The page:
Many public liability policies are based on estimated sales, payrolls, cost of subcontractors or number of employees, and are subject to audit. At the beginning of the policy term, representations were made to the insurance company regarding the business that you expected to have, and an audit reviews your actual payroll or sales. Before paying an additional premium audit, compare the exposures shown to your own records, and compare the premiums credited to your records. Even if they match up, have your agent review the audit and confirm that the proper codes have been used in the calculation, as mistakes can happen. Good luck!
Questions & Answers
You Ask, The Hound Answers!
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"I just received a bill for over $5,000 for additional premium under a general liability policy that expired in 2011. I paid the $1,200 inception premium on installments, and I never missed a payment. How can this be?"
"I currently have a general liability policy for liability with a local agent. When I recently asked if I had coverage for a claim where I had received a motion for judgment, my agent said coverage did not apply and suggested that I not turn in the claim and pay it out of my pocket. The amount of the claim was for over $3,000 for injuries sustained in a fall. What should I do?"
Make your claim in writing and ask for a coverage determination under your policy. At Brown’s Insurance, even when the agents THINK they know the answer to a coverage question, a claim is turned in for coverage determination since case law constantly evolves. In several ways, the basic policy forms used by companies today have not changed in 20 years, but the court interpretation HAS. I never believe that it is a good idea to pay a claim directly until your carrier has denied coverage, since doing so violates a policy coverage condition – you should not admit liability, as doing so eliminates any ability to defend a claim for which you may not be legally liable.
"I have a workers compensation policy for my Virginia based business. I want to be sure my laborers are covered under my policy. I have both direct employees and some casual labor. Are these laborers covered?"
The proper legal answer is to say that each case is different, and coverage is always determined by the workers compensation laws of the Commonwealth of Virginia. Existing case law can always change an interpretation, but as of January 2012 the general answer in VA would be as follows: To be covered, a paid laborer must meet the definition of an employee, since your policy covers employees as defined by statute. Whether you provide the employee a W-2 or a 1099 form does not determine who is an employee, although a W-2 usually indicates that the paid individual does work for you. As respect to a 1099 recipient: 1) Do you exercise control over his/her activities and tell them where and how to perform a job? 2) Does he/she offer their services to others as well, or do they work only for you? In most cases if they work only for you they would meet the employee definition. One of the stickiest situations can involve a situation where you pay one person by 1099, and he/she brings in friends that he/she then pays to “help”. By statute, your policy covers the uninsured employees of an uninsured subcontractor, BUT NOT the subcontractor himself/herself. In this case, the “friends” would likely have coverage, but the paid “employee” would not, since they were in fact a subcontractor. The VA Work Comp Commission would make the final call, as each case is different. Contact Brown’s Insurance or your local agent for specific details.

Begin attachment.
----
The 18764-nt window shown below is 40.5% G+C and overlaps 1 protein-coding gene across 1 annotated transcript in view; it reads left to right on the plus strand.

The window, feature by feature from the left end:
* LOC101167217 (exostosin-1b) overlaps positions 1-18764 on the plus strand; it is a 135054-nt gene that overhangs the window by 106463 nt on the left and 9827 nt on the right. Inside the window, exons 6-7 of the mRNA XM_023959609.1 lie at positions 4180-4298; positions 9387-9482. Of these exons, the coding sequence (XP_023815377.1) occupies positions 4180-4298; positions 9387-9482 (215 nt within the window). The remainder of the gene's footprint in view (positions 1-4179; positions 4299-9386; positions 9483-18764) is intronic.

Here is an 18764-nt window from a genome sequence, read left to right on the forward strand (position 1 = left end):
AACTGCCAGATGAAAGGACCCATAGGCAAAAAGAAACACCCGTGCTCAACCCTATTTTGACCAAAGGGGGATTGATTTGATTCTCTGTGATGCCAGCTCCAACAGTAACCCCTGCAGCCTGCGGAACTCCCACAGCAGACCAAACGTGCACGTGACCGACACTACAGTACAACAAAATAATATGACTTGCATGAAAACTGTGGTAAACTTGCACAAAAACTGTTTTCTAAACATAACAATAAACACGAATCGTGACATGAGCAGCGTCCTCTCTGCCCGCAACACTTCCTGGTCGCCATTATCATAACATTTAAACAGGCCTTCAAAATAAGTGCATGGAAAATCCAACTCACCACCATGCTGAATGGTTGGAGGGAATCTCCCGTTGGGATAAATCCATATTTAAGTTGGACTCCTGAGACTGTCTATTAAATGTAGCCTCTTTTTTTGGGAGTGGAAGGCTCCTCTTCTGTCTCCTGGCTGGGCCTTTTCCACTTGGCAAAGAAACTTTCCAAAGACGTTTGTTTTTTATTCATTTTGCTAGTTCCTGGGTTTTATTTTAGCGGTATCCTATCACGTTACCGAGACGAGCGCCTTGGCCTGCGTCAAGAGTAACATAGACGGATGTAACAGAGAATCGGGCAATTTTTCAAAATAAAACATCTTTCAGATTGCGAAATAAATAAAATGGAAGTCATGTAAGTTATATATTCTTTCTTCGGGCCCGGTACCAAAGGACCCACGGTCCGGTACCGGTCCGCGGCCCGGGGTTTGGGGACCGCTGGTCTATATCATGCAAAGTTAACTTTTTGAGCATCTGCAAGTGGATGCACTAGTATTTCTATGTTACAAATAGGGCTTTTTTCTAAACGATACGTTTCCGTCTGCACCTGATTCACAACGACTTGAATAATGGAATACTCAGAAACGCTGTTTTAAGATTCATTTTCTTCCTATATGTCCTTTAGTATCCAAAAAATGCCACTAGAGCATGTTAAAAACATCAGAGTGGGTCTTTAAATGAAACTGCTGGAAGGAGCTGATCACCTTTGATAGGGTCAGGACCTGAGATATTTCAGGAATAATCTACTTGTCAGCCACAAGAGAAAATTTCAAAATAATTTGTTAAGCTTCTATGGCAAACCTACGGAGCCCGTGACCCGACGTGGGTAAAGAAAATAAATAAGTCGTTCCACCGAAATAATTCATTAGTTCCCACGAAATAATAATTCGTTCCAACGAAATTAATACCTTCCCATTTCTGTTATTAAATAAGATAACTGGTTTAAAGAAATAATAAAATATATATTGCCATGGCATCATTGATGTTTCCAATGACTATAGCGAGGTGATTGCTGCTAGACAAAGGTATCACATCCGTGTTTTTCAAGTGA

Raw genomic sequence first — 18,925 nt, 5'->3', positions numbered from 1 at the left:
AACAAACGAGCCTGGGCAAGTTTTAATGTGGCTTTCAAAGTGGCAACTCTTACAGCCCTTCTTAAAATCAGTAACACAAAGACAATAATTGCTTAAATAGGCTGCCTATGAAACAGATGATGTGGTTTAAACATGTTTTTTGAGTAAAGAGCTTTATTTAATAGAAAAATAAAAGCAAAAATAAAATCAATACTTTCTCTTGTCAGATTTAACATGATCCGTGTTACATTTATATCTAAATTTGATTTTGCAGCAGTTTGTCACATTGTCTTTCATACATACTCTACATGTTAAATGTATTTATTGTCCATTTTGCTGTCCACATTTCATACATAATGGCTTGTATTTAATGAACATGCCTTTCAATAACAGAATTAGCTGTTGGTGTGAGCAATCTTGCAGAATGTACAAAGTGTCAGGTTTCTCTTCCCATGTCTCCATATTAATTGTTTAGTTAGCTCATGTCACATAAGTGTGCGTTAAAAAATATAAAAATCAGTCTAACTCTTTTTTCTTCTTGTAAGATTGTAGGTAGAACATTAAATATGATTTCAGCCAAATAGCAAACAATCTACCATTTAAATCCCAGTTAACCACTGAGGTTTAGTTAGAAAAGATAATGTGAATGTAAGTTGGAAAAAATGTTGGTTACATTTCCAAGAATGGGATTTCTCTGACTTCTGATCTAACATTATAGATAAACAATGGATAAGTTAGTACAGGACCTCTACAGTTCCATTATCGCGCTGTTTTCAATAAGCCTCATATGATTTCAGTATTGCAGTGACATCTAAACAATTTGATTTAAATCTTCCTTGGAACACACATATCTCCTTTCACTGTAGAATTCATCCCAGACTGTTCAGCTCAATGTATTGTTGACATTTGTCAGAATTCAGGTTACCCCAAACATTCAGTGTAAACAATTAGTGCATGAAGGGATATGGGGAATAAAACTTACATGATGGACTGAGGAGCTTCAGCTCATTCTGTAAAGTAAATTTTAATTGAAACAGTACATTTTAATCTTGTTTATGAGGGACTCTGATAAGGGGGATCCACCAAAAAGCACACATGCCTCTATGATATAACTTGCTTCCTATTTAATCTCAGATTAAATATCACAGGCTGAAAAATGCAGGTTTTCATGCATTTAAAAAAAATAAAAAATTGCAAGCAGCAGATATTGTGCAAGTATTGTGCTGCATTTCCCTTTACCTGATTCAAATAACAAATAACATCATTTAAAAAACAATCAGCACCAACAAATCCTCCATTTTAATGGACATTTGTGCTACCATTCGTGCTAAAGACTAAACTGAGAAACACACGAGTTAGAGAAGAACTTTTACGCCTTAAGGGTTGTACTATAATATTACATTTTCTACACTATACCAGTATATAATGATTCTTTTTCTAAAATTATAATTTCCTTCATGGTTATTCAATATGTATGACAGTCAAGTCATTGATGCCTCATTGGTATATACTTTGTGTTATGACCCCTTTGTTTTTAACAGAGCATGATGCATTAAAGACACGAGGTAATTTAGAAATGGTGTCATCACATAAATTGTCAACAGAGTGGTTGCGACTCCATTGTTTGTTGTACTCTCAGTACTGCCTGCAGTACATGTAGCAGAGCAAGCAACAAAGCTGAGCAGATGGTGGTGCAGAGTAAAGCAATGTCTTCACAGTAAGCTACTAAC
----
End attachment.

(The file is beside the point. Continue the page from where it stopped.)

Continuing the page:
"My agent has told me for years that there is no difference in pricing between workers compensation carriers. Is this true?"
While the final answer depends on where your business is based, I believe that the correct answer is an emphatic, “NO!”. Rates are based on payroll and apply on a per $100 basis. For a business buying workers compensation insurance in Virginia, the applicable rates are determined by several factors. For a simple example, if a business has $100,000 payroll for a drywall business, the base rate could range from a high of $5.62 (April 2012 NCCI rate) to a low of $3.29 (April 2012 base loss cost). Costs are further affected by the loss experience of the business (experience modifier may apply) and the discretion of how a given carrier may want to apply credits (up to 15% in VA). In the example shown above, the initial rate difference between the highs and lows is $2,330, which is a big difference on a relatively low payroll.